Your early warning blinker is on. You can ignore it as many do, or you can take a turn into a whole ‘nuther life. My philosophy.

Getting hooked on stuff doesn’t make you a bad person. We’re all searching for relief from something. Can I get an amen?

I meet a lot of folks who abruptly stop a nasty habit and wait. They go to meetings and pray. They ask their higher power to just get them one more day without their addiction(s).

When I have to kick something, (see above) I make a decision to fill that void with something life changing. Something positive that will change me forever.

These vices are a distraction, they keep you from becoming you. A simple understatement.

I think that if I’m going to kick something huge, something huge better slide right in there. I feel If I’m gonna be uncomfortable, it might as well get really hot in here.  It works for me.

I have reached expert status in so many things just to keep my “jones” at bay. You might have picked up a little compulsion here.

The first time I almost met my maker was in 1979. I should have hit the rubber table but it was unavailable. I had to go cold.

In my pain and misery, I vowed if I couldn’t drink, smoke, or do dope, then goddamit, I was gonna scare the crap out myself.  And the world.

Then I became enlightened.

I became a track star, dropped fifty pounds, got a GED, started sleeping on top of the bed instead of underneath, went back to church and became a nutrition expert.

After twenty years of burning the candle at both ends and in the middle, I blew my own doors off.

I entered a new world. A beautiful world.

This.. absolutley…scared… the ….shit out of my family. They intervened on me. The old Bobby they understood…. who the fuck was this?

So when I meet newly straightened out folks who have just come out of the abuse tunnel, I tell them to get leveled off by which ever means possible, then replace that negative distraction with a positive.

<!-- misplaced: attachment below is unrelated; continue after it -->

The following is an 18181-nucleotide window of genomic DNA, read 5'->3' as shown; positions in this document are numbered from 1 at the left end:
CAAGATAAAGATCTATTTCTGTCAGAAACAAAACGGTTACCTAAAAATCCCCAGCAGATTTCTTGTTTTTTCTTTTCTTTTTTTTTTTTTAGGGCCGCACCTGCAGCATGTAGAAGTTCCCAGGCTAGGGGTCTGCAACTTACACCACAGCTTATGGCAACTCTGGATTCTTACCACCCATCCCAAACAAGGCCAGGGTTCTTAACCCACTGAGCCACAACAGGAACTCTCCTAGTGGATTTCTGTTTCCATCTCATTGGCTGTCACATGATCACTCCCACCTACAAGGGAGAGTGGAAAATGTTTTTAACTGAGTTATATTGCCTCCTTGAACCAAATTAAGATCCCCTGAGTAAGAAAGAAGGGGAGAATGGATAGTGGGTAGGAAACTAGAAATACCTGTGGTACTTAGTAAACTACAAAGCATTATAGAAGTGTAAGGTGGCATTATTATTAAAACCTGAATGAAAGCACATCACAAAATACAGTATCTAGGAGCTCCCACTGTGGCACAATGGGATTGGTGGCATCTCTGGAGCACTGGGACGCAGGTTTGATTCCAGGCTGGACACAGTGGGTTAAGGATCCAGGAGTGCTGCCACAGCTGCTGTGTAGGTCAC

You should always get some gain from your pain. Open ‘er up and jam something positive in there.

Here’s your sign.

Good luck and God bless ya.

 

 

 

The Swerve

I was taught a crazy technique on an abandoned airfield in Bryan, Texas a quarter of a century ago. It was a Dupont-sponsored safety course that included an evasive driving component developed for bodyguards of the rich and famous. No lie.

We spent three nights on those runways knocking over orange barrels and popping Dramamine. We were swerving and crashing into things until the sun came up.

This was a technically valuable but arduous course. It must have cost thousands. One of the nuggets I extrapolated for personal use was “The swerve”.

When you are on the highway, traveling at a high rate of speed, and you are roaring up on an obstacle like debris, a stalled vehicle, or someone purposely slowing down to detain you, instead of hitting the brakes, you stomped on the gas quickly and swerved your way out with your hands on the wheel at 3 and 9 o:clock. Scary. Bring a change of underwear.

It took a lot of nerve not to hit those brakes. But sometimes, it just felt… good. Know what I mean?

We actually believed Dupont didn’t give a shit if we ever sold anything, as long as we didn’t jeopardize the self-insured behemoth’s bottom line in an insurance case. (I left before they implemented the “seat belts on all toilets” program.)

I’ve changed the name of the technique to “balls to the wall” because it’s an extremely unfair negotiation tactic. When I feel like I’m being taken advantage of, I step on the gas. All bets go off. It has saved my bacon.